Loire
: Viticulture

Appears in

Oxford Companion to Wine

Oxford Companion to Wine

By Jancis Robinson

Published 2006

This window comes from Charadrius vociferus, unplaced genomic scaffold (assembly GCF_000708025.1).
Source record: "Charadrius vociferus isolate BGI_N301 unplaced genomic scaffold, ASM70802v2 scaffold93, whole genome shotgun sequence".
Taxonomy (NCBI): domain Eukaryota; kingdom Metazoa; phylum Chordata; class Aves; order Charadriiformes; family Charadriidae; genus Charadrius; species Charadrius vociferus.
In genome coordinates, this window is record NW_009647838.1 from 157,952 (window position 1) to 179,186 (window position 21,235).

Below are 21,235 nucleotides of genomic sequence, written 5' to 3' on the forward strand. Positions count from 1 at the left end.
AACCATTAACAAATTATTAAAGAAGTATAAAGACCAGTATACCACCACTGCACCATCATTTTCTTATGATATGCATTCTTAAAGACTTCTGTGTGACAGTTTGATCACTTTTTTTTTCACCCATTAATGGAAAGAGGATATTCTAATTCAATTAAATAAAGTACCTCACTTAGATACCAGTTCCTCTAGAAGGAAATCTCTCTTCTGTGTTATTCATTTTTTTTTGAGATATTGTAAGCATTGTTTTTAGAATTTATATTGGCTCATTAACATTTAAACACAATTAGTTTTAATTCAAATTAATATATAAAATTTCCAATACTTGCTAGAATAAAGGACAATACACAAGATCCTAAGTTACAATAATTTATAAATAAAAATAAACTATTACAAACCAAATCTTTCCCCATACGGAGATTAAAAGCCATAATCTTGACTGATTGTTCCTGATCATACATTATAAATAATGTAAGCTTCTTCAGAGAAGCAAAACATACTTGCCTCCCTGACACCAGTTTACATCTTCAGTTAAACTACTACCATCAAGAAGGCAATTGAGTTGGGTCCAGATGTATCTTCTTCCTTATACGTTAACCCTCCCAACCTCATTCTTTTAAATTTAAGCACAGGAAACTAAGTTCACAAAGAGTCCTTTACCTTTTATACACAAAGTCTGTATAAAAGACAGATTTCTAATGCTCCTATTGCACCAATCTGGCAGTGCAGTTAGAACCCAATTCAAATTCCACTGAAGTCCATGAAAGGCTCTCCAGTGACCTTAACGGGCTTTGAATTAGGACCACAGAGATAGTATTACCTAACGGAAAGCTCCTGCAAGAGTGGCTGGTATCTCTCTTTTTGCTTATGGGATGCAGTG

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The Loire is essentially a region of increasingly consolidated family holdings; the average holding has increased from 10 to 25 ha in recent years and many farmers have abandoned their other crops to concentrate on viticulture. In the middle Loire, rainfall is relatively low, but spraying against fungal diseases is still frequent elsewhere. vine density is relatively high, between 4,000 and 5,000 plants per ha (1,600–2,000 per acre) on average, and up to 10,000 plants per ha in some Sancerre vineyards. Excess vigour was a problem in the late 1980s and early 1990s, and resulted in herbaceous flavours in many of the red wines, although canopy management has generally resolved this. cover crops have long been the norm, and crop thinning was introduced in the early 1990s. mechanical harvesting is relatively common, but cannot be used for the sweet white wines of the middle Loire, where successive tries through the vineyards are needed to select only the ripest grapes.